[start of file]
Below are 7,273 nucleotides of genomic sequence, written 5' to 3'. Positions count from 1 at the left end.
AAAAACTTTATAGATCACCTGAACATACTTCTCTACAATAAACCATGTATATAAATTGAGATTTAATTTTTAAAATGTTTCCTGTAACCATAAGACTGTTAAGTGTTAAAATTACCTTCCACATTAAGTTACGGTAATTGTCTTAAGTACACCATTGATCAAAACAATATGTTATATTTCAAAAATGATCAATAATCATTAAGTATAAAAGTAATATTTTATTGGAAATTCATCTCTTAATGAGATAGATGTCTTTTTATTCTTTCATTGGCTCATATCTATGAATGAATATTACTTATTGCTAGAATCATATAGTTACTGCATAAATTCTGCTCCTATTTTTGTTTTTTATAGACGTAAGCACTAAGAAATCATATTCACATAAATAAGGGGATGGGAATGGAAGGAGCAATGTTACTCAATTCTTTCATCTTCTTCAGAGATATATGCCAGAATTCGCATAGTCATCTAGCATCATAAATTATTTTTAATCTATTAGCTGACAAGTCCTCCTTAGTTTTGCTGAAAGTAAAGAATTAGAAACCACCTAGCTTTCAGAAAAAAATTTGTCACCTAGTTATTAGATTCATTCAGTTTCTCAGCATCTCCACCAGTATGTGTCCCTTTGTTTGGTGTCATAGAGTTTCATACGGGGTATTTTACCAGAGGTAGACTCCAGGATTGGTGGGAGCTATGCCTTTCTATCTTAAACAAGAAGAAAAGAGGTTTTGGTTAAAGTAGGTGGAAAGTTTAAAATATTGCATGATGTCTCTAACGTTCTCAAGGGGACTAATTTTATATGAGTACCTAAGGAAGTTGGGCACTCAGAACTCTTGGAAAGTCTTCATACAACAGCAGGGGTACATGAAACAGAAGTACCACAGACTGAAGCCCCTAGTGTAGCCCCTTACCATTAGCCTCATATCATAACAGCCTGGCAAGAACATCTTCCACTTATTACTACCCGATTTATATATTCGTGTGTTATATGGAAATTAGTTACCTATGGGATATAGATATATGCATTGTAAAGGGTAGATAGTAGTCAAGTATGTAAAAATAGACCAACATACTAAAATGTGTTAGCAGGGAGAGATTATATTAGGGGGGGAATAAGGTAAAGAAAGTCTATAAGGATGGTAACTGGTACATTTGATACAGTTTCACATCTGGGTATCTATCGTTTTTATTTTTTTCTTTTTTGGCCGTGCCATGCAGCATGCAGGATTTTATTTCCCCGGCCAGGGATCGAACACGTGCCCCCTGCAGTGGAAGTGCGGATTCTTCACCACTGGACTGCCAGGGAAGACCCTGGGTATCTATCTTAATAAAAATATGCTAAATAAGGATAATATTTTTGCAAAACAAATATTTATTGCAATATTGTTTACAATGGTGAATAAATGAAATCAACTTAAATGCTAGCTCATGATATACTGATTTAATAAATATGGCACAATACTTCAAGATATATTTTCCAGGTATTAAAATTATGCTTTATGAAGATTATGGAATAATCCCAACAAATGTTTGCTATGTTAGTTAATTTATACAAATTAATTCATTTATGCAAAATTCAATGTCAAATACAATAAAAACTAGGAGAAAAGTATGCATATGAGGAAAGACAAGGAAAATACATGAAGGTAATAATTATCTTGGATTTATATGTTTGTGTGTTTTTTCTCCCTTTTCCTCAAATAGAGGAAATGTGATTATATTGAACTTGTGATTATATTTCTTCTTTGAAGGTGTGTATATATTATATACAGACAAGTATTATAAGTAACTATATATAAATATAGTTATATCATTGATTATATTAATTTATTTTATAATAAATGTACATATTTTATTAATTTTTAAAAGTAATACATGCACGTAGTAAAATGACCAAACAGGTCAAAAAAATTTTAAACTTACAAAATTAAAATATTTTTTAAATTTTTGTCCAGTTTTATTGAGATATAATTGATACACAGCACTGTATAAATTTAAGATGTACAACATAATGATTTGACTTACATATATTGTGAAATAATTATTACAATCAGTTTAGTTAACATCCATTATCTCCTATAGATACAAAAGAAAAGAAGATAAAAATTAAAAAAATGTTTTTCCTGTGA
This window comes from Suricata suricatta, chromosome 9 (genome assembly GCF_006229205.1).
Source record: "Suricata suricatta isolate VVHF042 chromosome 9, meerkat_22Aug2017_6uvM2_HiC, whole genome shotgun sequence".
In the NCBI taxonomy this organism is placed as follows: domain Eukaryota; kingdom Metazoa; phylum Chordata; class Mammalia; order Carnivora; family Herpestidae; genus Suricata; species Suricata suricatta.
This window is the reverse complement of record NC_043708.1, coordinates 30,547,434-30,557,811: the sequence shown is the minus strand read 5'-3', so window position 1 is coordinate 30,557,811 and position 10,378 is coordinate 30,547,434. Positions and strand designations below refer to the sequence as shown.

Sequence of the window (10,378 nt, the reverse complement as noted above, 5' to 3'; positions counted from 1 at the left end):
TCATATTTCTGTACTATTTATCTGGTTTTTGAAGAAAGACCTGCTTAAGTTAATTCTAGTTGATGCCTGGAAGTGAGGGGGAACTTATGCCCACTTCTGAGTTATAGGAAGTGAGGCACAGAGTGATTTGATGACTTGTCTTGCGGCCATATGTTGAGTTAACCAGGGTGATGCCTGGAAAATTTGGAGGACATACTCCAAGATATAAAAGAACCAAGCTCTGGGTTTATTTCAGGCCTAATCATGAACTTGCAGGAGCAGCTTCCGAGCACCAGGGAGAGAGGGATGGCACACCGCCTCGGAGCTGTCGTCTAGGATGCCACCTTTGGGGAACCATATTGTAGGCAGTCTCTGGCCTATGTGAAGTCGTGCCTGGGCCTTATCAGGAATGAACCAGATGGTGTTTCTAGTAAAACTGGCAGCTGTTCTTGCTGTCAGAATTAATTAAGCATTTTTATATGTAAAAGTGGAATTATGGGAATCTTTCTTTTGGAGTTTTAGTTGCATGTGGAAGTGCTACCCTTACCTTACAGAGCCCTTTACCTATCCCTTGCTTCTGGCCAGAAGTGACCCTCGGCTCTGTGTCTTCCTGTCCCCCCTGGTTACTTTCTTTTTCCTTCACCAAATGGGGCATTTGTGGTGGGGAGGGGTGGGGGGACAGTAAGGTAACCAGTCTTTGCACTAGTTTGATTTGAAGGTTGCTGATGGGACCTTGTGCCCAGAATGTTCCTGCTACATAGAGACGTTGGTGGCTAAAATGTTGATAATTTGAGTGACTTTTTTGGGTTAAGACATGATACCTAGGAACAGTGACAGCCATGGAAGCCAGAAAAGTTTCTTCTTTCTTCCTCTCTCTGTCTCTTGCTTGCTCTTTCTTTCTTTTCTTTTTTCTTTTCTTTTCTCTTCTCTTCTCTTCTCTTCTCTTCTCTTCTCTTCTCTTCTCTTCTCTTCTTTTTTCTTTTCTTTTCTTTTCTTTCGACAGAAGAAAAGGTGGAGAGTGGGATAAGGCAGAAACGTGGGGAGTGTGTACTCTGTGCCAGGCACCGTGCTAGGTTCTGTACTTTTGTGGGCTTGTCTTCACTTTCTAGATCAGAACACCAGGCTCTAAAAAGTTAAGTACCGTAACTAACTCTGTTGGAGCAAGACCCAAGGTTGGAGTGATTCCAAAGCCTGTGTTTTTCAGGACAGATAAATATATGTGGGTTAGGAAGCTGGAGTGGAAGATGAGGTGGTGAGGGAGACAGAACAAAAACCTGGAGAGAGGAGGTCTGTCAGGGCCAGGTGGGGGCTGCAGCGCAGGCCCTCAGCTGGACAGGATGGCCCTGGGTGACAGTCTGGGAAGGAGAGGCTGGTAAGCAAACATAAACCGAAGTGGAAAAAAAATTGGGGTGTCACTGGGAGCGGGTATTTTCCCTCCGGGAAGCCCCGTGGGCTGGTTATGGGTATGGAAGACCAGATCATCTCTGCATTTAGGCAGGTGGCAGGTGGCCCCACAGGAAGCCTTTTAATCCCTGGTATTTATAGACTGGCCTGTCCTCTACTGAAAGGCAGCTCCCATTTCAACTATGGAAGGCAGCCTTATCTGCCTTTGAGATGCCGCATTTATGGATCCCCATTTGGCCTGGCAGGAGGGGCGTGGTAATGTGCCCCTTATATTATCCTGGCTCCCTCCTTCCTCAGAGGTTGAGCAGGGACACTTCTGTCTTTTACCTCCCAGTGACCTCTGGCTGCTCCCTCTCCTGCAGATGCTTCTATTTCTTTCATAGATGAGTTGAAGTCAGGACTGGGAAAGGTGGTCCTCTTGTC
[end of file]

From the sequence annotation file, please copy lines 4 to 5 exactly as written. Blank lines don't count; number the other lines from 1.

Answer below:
Source record: "Suricata suricatta isolate VVHF042 chromosome 9, meerkat_22Aug2017_6uvM2_HiC, whole genome shotgun sequence".
In the NCBI taxonomy this organism is placed as follows: domain Eukaryota; kingdom Metazoa; phylum Chordata; class Mammalia; order Carnivora; family Herpestidae; genus Suricata; species Suricata suricatta.